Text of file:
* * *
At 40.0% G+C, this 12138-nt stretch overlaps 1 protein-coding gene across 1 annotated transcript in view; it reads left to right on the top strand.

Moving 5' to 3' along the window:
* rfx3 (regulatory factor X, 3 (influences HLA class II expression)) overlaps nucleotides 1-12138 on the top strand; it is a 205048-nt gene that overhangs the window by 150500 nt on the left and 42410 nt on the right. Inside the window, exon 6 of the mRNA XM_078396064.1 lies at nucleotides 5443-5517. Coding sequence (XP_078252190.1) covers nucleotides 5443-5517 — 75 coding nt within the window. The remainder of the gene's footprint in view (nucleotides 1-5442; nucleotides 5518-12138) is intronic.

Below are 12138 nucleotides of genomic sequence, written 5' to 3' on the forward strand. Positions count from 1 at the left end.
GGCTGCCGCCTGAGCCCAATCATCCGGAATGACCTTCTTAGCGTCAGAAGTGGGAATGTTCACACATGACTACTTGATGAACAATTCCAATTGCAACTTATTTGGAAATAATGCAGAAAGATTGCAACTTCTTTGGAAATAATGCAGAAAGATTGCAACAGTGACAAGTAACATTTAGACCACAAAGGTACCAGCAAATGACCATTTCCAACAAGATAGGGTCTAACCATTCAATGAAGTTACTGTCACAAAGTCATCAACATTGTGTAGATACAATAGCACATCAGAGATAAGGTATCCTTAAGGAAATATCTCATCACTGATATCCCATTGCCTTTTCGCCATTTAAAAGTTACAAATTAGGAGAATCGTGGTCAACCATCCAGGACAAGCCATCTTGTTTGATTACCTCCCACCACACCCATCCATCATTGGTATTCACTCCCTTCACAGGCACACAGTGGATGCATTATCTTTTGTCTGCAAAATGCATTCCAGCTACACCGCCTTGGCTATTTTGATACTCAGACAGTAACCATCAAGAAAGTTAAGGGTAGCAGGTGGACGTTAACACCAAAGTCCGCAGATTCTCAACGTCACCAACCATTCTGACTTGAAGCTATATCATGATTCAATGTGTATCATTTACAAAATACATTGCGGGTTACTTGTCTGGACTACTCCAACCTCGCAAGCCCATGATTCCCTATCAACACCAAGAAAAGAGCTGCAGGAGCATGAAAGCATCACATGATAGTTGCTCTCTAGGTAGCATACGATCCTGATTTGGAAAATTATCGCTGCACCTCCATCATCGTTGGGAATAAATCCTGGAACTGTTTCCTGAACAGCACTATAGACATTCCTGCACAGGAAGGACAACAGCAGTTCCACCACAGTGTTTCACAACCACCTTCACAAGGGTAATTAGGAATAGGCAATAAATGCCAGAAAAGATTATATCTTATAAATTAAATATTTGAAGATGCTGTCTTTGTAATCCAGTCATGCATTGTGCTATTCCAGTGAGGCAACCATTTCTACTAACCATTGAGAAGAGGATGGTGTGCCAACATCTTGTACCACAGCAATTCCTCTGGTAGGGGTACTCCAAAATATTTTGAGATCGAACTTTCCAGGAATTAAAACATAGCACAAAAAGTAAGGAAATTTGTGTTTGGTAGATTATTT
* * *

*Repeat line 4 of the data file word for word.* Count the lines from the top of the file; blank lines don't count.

Below are 12138 nucleotides of genomic sequence, written 5' to 3' on the forward strand. Positions count from 1 at the left end.